This home was rebuilt by Thomas Rogers in 1596 after a fire destroyed parts of Stratford. It’s one of the reasons it has a tile roof (versus thatch) and a fire escape hatch as delays have dangerous ends.
A hook to pull thatch down off a burning roof:
As a successful butcher and corn & cattle merchant, Rogers managed to build a substantial home, one we had all to ourselves as we climbed the stairs to deluxe rooms. Compared to Shakespeare’s home, the house seemed palatial with tall ceilings on the ground floor and some of the original paint decorating the plastered wattle (woven wooden lattices)-and-daub (animal dung, earth, clay and straw) walls.
We also saw a 1570 wool and silk tapestry panel, probably used as a cushion cover. [Reminded us of Judy’s (Max’s sister’s) interest in weaving, hence a photo of it :)]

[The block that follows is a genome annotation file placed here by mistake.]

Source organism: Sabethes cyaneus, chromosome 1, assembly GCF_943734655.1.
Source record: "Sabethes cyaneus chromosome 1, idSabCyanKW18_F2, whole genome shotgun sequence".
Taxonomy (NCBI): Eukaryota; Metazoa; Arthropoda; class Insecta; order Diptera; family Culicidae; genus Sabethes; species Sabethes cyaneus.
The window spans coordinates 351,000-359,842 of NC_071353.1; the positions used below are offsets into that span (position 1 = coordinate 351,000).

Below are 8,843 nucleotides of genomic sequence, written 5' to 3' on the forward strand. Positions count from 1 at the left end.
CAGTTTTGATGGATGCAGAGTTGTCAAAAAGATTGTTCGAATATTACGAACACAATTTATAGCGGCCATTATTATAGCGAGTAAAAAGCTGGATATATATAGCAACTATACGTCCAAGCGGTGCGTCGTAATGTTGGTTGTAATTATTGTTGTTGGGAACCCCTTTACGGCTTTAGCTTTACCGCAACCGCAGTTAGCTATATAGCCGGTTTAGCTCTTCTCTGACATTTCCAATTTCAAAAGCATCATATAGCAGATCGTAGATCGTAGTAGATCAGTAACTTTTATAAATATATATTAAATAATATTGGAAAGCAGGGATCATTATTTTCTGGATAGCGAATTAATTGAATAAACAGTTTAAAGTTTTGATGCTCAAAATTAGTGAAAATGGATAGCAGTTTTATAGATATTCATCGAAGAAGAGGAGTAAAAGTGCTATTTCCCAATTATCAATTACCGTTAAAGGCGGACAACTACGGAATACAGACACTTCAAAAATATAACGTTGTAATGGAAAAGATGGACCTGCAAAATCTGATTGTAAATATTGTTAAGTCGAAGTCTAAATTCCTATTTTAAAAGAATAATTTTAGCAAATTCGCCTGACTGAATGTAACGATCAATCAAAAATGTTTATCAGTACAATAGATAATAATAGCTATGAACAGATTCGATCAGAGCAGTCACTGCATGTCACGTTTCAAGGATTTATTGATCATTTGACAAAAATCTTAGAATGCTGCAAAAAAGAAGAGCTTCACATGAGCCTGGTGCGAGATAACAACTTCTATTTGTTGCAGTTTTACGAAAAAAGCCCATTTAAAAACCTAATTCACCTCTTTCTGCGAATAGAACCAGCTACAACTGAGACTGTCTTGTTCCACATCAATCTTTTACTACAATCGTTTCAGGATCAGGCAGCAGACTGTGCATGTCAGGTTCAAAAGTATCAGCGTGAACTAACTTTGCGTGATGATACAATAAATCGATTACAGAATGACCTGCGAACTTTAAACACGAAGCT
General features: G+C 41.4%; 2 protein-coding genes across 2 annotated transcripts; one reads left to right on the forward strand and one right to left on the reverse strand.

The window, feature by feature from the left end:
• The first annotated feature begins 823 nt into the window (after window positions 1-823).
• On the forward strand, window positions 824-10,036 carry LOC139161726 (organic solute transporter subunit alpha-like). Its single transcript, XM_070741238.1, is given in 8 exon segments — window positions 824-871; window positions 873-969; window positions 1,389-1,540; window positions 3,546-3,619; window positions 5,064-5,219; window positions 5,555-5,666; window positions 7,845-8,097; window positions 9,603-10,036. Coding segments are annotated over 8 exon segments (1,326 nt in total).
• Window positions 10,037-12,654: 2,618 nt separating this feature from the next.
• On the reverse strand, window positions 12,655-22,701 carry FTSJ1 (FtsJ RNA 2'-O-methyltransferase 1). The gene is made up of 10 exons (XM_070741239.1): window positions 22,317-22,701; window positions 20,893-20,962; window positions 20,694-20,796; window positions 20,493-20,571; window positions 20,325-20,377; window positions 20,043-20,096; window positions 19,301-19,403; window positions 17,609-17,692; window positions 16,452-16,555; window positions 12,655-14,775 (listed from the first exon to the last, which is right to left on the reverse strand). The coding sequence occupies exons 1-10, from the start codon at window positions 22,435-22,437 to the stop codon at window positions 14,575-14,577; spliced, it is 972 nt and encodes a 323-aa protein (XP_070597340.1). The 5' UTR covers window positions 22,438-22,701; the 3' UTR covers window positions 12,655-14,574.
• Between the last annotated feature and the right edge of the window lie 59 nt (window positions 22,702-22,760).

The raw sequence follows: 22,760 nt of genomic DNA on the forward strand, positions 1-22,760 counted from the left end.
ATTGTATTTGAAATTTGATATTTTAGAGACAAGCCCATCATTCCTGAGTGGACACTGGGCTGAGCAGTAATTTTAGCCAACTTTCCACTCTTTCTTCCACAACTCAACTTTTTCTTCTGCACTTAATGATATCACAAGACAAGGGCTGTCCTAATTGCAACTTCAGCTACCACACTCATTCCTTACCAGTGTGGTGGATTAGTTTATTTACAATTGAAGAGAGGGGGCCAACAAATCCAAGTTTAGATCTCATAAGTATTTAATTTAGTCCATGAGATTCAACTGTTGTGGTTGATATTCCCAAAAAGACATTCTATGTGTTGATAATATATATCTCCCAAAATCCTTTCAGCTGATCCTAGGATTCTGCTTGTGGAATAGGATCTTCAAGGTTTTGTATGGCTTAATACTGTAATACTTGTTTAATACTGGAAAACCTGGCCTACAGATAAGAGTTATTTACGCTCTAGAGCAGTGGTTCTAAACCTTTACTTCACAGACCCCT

The home also featured a rare stained glass decorated with some plants known at that time.
If you’re wondering why it’s called the Harvard House: Roger’s grandson John Harvard, married Ann Sadler and emigrated to Newtowne, Massachusetts Bay Colony, where he worked as a preacher and teaching elder. He died of tuberculosis in 1638. Before he died he wanted to contribute to the Colony’s fund to build a college, so he bequeathed £750 (over £3 million today) and his library of 250 books.
The powers that be honored him by renaming Newtowne “Cambridge” where John had attended university, and the new college “Harvard.”
A few blocks away we entered Shakespeare’s daughter Suzanna’s home where she lived with her husband Dr. John Hall.
Now this felt luxurious compared to previous two homes. It was furnished from that time period including dish ware, paintings, even Dr. Hall’s pharmacy filled with jars that would have contained herbal remedies from their garden.
Onward to Holy Trinity Church where Shakespeare was christened (1564), possibly married (1582) and buried (1616) along with his wife Anne (1556-1623). His three children, Suzanna (1583-1649) and twins Hammet (1585-1596) and Judith (1585-1662) were baptized here as well.